There’s No Reason For That Selfie Stick
The technologically driven generation has found yet another way to seem more narcissistic and consumed with their surroundings. No longer are “selfies” while walking enough anymore, nor are pictures of wide-spread landscapes without our face in them. Ladies and gentlemen, behold the selfie stick.
This gadget was debuted by Promaster exactly a year ago, completely blowing their sales expectations out of the water. People all around the world have purchased the selfie stick and taken full advantage of it. It’s purpose is pretty much the same as the front-facing cameras found on many smart phones, but this stick allows for more flexibility because it extends far more than one’s own arm. With the selfie stick, you can take group pictures without having to show a stranger how to operate your phone, and smartphone-savvy teenagers can continue to pursue their instagram modeling career. Even celebrities like Chrissy Teigen can be found using (and loving) this newfound photography tool.
But the real question here is whether or not this invention was a benefit to society or yet another way for us to become more consumed with technology, and regrettably, ourselves?
Well, I can definitely see how the selfie stick can be … maybe. For one, families can easily take a family photo to capture a milestone moment (that is, after they set it up amongst the screaming hungry children). It also allows people to take a picture with more than just their shoulder and touch of cleavage in it when trying to capture a breathtaking view behind them, or a simple moment with a loved one. Now girls and boys can make their mysteriously captioned selfie look more legit and model-esque.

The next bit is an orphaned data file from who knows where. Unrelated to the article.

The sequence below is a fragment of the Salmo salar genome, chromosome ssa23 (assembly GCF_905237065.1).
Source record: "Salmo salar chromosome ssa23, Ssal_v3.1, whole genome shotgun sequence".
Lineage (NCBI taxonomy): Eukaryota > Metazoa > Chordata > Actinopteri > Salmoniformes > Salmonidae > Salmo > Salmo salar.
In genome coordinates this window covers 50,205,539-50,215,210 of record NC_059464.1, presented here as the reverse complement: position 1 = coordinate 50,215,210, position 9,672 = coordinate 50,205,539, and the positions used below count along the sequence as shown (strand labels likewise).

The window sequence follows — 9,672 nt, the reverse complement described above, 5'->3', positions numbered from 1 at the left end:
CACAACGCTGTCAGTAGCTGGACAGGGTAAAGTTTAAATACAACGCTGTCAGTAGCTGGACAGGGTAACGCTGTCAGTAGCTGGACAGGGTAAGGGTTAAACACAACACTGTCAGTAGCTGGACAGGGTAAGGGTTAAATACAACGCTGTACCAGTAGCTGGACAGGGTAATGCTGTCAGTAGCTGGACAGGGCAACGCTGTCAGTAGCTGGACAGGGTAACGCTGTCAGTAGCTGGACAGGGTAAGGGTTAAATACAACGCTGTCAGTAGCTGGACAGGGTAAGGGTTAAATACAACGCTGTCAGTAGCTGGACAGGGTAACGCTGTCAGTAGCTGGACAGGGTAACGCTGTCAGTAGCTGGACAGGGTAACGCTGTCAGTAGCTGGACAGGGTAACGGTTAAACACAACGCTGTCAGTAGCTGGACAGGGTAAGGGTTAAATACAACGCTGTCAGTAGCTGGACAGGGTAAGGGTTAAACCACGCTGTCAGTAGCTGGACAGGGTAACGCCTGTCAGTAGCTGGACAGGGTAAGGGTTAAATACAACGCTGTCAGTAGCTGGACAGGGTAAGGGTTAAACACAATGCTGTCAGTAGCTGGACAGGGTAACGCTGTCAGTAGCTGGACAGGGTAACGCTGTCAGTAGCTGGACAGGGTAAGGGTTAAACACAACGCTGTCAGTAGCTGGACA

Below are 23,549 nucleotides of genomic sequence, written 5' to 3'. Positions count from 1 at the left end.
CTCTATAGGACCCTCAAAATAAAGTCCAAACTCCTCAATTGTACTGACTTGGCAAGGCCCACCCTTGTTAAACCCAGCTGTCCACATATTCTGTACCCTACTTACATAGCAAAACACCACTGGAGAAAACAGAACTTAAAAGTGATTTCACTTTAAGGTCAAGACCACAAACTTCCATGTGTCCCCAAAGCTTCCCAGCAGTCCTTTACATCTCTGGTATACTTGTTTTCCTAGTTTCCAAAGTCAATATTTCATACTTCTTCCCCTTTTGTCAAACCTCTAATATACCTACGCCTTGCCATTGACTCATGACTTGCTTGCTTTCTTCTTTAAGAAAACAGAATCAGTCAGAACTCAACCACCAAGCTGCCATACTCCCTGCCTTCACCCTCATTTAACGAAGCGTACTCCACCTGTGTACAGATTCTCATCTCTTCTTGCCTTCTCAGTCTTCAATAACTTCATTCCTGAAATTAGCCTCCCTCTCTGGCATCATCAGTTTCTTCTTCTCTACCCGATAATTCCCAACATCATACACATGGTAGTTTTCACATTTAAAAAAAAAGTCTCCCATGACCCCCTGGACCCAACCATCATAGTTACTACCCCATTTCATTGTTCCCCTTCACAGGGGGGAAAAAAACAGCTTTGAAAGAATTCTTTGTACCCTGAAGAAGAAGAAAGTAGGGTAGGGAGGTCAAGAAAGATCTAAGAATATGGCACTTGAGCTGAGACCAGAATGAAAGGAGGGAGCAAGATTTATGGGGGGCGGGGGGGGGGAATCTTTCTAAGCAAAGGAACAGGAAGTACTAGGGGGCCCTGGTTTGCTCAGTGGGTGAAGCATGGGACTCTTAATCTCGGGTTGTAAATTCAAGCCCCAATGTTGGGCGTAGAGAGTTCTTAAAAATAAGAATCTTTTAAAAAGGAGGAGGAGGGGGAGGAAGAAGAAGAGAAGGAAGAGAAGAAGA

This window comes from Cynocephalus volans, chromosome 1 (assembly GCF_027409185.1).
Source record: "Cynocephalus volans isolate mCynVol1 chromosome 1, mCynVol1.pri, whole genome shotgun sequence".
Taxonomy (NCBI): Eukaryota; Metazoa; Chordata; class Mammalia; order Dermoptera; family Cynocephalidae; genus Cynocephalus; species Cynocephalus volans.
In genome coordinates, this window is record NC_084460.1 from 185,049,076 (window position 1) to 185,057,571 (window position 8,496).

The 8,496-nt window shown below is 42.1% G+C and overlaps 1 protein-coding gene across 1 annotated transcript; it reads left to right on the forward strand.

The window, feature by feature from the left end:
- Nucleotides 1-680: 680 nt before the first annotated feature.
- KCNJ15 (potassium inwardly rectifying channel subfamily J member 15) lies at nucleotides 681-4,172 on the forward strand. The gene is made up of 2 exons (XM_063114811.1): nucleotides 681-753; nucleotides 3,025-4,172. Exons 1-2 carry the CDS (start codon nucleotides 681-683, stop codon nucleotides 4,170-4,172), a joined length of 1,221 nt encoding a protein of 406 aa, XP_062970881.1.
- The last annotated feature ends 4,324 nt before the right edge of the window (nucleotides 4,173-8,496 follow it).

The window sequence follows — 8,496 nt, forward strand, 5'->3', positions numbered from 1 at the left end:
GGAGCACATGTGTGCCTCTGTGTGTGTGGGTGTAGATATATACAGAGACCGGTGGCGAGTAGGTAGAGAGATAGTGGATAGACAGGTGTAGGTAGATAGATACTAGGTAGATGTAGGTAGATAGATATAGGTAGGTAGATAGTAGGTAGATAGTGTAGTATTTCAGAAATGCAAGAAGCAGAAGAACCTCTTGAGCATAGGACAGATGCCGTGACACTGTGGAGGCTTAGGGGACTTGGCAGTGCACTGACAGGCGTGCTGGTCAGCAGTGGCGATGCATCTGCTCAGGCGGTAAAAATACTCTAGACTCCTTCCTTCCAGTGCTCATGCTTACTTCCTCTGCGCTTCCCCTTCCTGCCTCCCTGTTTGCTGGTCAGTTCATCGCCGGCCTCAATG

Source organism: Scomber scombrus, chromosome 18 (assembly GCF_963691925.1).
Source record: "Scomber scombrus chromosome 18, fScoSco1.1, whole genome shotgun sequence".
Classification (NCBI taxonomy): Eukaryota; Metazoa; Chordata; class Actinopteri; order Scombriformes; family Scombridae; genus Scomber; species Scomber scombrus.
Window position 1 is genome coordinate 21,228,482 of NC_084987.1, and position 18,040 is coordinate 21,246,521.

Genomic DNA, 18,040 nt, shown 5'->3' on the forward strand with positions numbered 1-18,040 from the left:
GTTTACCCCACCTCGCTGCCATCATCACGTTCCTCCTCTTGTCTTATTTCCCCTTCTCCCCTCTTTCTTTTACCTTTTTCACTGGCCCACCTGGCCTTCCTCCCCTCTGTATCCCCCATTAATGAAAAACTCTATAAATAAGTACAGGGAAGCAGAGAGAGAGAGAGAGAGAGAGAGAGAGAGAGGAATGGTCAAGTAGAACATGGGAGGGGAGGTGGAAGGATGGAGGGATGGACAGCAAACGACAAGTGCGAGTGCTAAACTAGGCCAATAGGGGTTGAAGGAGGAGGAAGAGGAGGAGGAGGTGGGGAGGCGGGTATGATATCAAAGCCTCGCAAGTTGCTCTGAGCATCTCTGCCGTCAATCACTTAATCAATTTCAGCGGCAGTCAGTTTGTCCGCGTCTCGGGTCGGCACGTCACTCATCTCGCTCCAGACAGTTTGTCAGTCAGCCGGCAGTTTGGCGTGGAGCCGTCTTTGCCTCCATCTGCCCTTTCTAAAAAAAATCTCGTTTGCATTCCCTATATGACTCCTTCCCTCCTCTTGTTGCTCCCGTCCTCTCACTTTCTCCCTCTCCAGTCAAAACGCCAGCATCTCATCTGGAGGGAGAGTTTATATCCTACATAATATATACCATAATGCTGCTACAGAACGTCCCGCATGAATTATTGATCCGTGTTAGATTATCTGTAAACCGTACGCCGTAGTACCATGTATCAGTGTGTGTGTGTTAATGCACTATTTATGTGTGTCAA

But for the most part, the selfie stick is one that both kids AND adults shouldn’t bother picking up for the sake of their credibility and functionality in life. For one, the stick obviously takes up more space than just a phone. Even if it folds up, you still have to throw yet another piece of equipment into your bag or pocket, only to leave you going back and forth between pulling it out to capture a picture and folding it back up to continue on with your day.
Secondly, it’s pretty much just adding insult to injury when it comes to people and their self-obsessed tendencies that come from smartphones alone. We can’t go outside without seeing some kid taking a snap chat of their walk down the street or someone taking a selfie behind the wheel.
Our society has evolved into something that looks more like a bunch of individuals staring at themselves in handheld mirrors rather than a community of conversation with those surrounding them. Now, with the selfie stick, we’ve only enhanced our habit of becoming consumed with our hand-held devices and the digital world these gadgets give access to.
My goodness! I can’t wait to hear about the first selfie-stick collision to happen. Not only are we promoting a behavior that has us staring at a screen in front of us while we stand OR walk, but now we have a rod protruding from our hand.
No wonder The Metropolitan Museum has banned the selfie sticks. Time reported that the museum feared that the maneuvering of the sticks could lead to possible damage of timeless artwork. A perfect reason to ban something that could actually strip tourists of the opportunity to view and appreciate a piece of art in the present moment. As opposed to trying to take a picture to tag yourself in on Facebook to prove to the digital world that you are in fact at the Met. Smart move, Met.
Selfie sticks give the opportunity for people to take better pictures in certain settings, but it’s just another way for people to become more consumed with themselves. Hopefully this new toy will die in popularity before someone knocks someone out while trying to take a glamour shot.